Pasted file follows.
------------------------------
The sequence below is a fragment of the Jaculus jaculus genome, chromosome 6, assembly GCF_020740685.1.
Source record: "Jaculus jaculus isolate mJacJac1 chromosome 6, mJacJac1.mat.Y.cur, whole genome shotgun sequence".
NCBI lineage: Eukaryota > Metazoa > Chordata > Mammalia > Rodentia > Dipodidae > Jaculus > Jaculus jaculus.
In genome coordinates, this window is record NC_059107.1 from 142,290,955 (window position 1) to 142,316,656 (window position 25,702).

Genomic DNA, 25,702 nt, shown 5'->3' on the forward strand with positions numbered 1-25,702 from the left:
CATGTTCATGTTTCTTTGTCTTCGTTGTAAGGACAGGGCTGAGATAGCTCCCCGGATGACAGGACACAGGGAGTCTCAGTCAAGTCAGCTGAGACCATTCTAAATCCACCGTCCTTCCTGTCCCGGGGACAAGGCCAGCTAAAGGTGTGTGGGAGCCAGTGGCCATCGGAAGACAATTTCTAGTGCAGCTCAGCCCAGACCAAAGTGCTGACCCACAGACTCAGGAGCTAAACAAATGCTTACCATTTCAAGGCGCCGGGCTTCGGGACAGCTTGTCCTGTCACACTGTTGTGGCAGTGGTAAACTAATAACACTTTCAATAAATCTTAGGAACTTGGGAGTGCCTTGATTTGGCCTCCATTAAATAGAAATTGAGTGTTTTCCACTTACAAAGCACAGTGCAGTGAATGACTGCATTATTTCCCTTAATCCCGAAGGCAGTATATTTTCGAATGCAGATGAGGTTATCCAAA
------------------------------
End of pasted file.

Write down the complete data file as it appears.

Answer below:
The sequence below is a fragment of the Jaculus jaculus genome, chromosome 6, assembly GCF_020740685.1.
Source record: "Jaculus jaculus isolate mJacJac1 chromosome 6, mJacJac1.mat.Y.cur, whole genome shotgun sequence".
NCBI lineage: Eukaryota > Metazoa > Chordata > Mammalia > Rodentia > Dipodidae > Jaculus > Jaculus jaculus.
In genome coordinates, this window is record NC_059107.1 from 142,290,955 (window position 1) to 142,316,656 (window position 25,702).

Genomic DNA, 25,702 nt, shown 5'->3' on the forward strand with positions numbered 1-25,702 from the left:
CATGTTCATGTTTCTTTGTCTTCGTTGTAAGGACAGGGCTGAGATAGCTCCCCGGATGACAGGACACAGGGAGTCTCAGTCAAGTCAGCTGAGACCATTCTAAATCCACCGTCCTTCCTGTCCCGGGGACAAGGCCAGCTAAAGGTGTGTGGGAGCCAGTGGCCATCGGAAGACAATTTCTAGTGCAGCTCAGCCCAGACCAAAGTGCTGACCCACAGACTCAGGAGCTAAACAAATGCTTACCATTTCAAGGCGCCGGGCTTCGGGACAGCTTGTCCTGTCACACTGTTGTGGCAGTGGTAAACTAATAACACTTTCAATAAATCTTAGGAACTTGGGAGTGCCTTGATTTGGCCTCCATTAAATAGAAATTGAGTGTTTTCCACTTACAAAGCACAGTGCAGTGAATGACTGCATTATTTCCCTTAATCCCGAAGGCAGTATATTTTCGAATGCAGATGAGGTTATCCAAA